If the patient sits in your chair, asks for the headphones, and settles in to watch “Ellen” (a favorite show of mine, when I have the rare opportunity to catch it!) while the hygienist “pokes around,” you have to interrupt the show in order to discuss what you are doing or any area of concern. Instead, the patient should be hearing about what procedure you are performing, what you are looking for, what you might be concerned about if you do see, and what the diagnosis is. If a hygienist performs a perio screening with probe depths, recession, mobility, and bleeding points, as well as an oral cancer screening, soft tissue evaluation, oral hygiene evaluation, hard tissue evaluation, and prophylaxis, wouldn’t it “build value” to tell the patient? How can a hygienist argue that she is doing more than just a “cleaning” unless she tells the patient? Involve the patient in the evaluations to build trust and rapport. The TV will simply shut them out and distract them.
In restorative appointments, it can be equally important to take the time to involve the patient, especially when treatment changes. Using the intraoral camera is instrumental in helping patients to understand your diagnosis and what you have done to help them. Take before, during, and after photos. Take photos of large preparations prior to restoration, fractures that extend through the floor of the prep, unexpected pathology, or anything that will support your diagnosis. Having to interrupt the patient’s favorite show to explain this to him or her can ensure very divided attention. Explaining after the fact may be perceived as justification or defending the diagnosis, whereas involving the patient when the pathology is discovered will more naturally lead to permission to restore.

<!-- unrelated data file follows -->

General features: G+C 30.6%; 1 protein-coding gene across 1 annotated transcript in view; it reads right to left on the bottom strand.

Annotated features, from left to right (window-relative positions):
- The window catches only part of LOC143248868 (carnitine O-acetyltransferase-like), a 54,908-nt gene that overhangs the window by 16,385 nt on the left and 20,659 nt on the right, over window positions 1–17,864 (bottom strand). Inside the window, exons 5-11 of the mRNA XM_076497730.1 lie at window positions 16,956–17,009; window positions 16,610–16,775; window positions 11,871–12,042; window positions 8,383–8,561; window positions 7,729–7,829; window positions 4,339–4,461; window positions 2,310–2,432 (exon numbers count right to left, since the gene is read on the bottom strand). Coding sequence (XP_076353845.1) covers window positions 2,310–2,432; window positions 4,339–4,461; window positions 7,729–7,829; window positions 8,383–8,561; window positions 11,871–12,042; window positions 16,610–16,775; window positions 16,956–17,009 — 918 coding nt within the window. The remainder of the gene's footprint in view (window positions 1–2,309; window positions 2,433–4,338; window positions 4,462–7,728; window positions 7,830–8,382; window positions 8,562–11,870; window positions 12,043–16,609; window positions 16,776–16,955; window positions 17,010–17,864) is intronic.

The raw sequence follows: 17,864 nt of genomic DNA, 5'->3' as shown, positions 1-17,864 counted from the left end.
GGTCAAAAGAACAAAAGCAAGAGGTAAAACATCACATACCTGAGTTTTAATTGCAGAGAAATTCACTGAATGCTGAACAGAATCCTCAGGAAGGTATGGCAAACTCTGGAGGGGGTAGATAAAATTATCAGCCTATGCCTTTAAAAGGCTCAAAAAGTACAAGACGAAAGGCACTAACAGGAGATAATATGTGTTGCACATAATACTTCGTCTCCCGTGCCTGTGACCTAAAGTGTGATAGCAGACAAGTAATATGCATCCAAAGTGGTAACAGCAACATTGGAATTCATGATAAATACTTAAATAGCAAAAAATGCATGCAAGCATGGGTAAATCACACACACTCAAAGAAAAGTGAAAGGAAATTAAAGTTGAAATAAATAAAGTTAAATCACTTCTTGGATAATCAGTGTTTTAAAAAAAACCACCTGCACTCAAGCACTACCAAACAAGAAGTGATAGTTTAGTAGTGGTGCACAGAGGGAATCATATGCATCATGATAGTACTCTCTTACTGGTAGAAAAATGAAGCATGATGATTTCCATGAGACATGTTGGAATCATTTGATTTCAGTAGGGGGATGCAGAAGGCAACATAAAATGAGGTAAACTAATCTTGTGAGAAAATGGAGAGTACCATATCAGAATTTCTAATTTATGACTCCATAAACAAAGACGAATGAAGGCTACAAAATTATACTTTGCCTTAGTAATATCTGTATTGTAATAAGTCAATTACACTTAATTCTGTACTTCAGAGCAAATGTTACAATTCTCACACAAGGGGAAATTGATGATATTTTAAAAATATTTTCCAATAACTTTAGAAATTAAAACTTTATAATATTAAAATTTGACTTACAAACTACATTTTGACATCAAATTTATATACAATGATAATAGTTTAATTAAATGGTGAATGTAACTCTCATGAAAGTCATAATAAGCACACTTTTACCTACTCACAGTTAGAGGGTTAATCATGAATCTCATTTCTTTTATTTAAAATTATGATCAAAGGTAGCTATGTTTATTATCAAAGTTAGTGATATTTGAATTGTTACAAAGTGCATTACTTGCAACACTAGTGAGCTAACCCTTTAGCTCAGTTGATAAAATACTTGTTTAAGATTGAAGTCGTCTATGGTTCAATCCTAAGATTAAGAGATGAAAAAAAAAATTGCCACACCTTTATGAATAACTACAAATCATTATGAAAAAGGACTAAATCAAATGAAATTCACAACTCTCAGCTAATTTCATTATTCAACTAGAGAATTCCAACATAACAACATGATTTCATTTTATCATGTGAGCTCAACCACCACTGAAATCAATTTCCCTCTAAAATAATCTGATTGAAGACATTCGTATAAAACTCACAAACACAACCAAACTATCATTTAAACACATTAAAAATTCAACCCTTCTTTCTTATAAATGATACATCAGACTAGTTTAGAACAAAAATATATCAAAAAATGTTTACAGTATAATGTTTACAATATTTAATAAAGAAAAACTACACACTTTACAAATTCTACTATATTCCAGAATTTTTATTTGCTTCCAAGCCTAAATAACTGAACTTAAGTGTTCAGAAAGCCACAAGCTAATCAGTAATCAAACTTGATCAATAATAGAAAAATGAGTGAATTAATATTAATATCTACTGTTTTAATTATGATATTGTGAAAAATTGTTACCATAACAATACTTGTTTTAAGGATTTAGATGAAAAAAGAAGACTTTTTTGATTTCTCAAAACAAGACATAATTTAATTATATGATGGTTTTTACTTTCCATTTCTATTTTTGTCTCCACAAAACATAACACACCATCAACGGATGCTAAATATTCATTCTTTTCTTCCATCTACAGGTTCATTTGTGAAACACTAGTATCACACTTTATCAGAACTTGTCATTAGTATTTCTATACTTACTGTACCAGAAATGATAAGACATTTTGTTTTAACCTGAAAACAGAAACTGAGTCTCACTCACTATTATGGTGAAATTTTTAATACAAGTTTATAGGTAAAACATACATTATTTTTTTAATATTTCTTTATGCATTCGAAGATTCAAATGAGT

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You can’t control what is on TV
Specifically, there are several talk shows on every day, consistently creating mistrust between patients and their health practitioners. Not only is the validity of what many of these hosts and their guests are saying often questionable, but also they commonly make generalizations that disregard an individual’s circumstances or needs. In years past, I had the occasional patient who arrived for an appointment, shared something that popular TV host Dr. Oz stated, and attempted to hinder me or the doctor in our responsibility. We know this happens, but why would we encourage this by allowing it to be shown in our own practice?